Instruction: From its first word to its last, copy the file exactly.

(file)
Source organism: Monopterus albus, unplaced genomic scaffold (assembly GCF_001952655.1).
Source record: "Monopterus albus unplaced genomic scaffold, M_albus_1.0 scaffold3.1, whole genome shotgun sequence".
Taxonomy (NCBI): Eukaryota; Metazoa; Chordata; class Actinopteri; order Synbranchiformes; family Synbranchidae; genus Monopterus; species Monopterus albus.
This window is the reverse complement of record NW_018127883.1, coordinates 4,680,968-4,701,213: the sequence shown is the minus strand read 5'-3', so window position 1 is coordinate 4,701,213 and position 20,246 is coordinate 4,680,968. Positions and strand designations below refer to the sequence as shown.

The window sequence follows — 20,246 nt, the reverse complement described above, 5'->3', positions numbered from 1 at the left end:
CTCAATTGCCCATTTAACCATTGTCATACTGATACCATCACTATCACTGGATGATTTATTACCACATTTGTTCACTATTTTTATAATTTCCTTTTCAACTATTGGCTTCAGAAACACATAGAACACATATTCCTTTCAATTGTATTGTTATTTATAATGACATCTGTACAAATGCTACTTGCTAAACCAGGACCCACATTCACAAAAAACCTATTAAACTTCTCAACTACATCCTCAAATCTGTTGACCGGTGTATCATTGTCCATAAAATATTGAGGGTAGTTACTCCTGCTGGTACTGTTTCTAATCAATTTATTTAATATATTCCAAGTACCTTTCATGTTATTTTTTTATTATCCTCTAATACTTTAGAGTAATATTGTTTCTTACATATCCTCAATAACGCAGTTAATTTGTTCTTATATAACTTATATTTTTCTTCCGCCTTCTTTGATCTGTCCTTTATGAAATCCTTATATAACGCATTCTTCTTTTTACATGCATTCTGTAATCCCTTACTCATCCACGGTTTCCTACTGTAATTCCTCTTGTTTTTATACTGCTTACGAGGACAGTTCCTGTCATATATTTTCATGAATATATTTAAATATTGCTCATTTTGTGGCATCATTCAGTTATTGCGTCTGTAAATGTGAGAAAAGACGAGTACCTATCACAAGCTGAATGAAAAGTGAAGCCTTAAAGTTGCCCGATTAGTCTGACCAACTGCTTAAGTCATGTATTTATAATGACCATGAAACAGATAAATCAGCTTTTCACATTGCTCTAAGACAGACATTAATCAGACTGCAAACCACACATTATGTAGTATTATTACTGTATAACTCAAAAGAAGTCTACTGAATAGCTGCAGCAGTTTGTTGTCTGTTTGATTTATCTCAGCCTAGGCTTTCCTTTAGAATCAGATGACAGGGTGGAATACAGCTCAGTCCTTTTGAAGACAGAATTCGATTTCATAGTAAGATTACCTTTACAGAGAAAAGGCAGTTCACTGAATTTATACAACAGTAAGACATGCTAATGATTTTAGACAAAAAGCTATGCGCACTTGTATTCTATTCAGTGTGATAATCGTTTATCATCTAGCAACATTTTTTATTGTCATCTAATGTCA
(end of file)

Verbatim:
Source organism: Monopterus albus, unplaced genomic scaffold (assembly GCF_001952655.1).
Source record: "Monopterus albus unplaced genomic scaffold, M_albus_1.0 scaffold3.1, whole genome shotgun sequence".
Taxonomy (NCBI): Eukaryota; Metazoa; Chordata; class Actinopteri; order Synbranchiformes; family Synbranchidae; genus Monopterus; species Monopterus albus.
This window is the reverse complement of record NW_018127883.1, coordinates 4,680,968-4,701,213: the sequence shown is the minus strand read 5'-3', so window position 1 is coordinate 4,701,213 and position 20,246 is coordinate 4,680,968. Positions and strand designations below refer to the sequence as shown.

The window sequence follows — 20,246 nt, the reverse complement described above, 5'->3', positions numbered from 1 at the left end:
CTCAATTGCCCATTTAACCATTGTCATACTGATACCATCACTATCACTGGATGATTTATTACCACATTTGTTCACTATTTTTATAATTTCCTTTTCAACTATTGGCTTCAGAAACACATAGAACACATATTCCTTTCAATTGTATTGTTATTTATAATGACATCTGTACAAATGCTACTTGCTAAACCAGGACCCACATTCACAAAAAACCTATTAAACTTCTCAACTACATCCTCAAATCTGTTGACCGGTGTATCATTGTCCATAAAATATTGAGGGTAGTTACTCCTGCTGGTACTGTTTCTAATCAATTTATTTAATATATTCCAAGTACCTTTCATGTTATTTTTTTATTATCCTCTAATACTTTAGAGTAATATTGTTTCTTACATATCCTCAATAACGCAGTTAATTTGTTCTTATATAACTTATATTTTTCTTCCGCCTTCTTTGATCTGTCCTTTATGAAATCCTTATATAACGCATTCTTCTTTTTACATGCATTCTGTAATCCCTTACTCATCCACGGTTTCCTACTGTAATTCCTCTTGTTTTTATACTGCTTACGAGGACAGTTCCTGTCATATATTTTCATGAATATATTTAAATATTGCTCATTTTGTGGCATCATTCAGTTATTGCGTCTGTAAATGTGAGAAAAGACGAGTACCTATCACAAGCTGAATGAAAAGTGAAGCCTTAAAGTTGCCCGATTAGTCTGACCAACTGCTTAAGTCATGTATTTATAATGACCATGAAACAGATAAATCAGCTTTTCACATTGCTCTAAGACAGACATTAATCAGACTGCAAACCACACATTATGTAGTATTATTACTGTATAACTCAAAAGAAGTCTACTGAATAGCTGCAGCAGTTTGTTGTCTGTTTGATTTATCTCAGCCTAGGCTTTCCTTTAGAATCAGATGACAGGGTGGAATACAGCTCAGTCCTTTTGAAGACAGAATTCGATTTCATAGTAAGATTACCTTTACAGAGAAAAGGCAGTTCACTGAATTTATACAACAGTAAGACATGCTAATGATTTTAGACAAAAAGCTATGCGCACTTGTATTCTATTCAGTGTGATAATCGTTTATCATCTAGCAACATTTTTTATTGTCATCTAATGTCA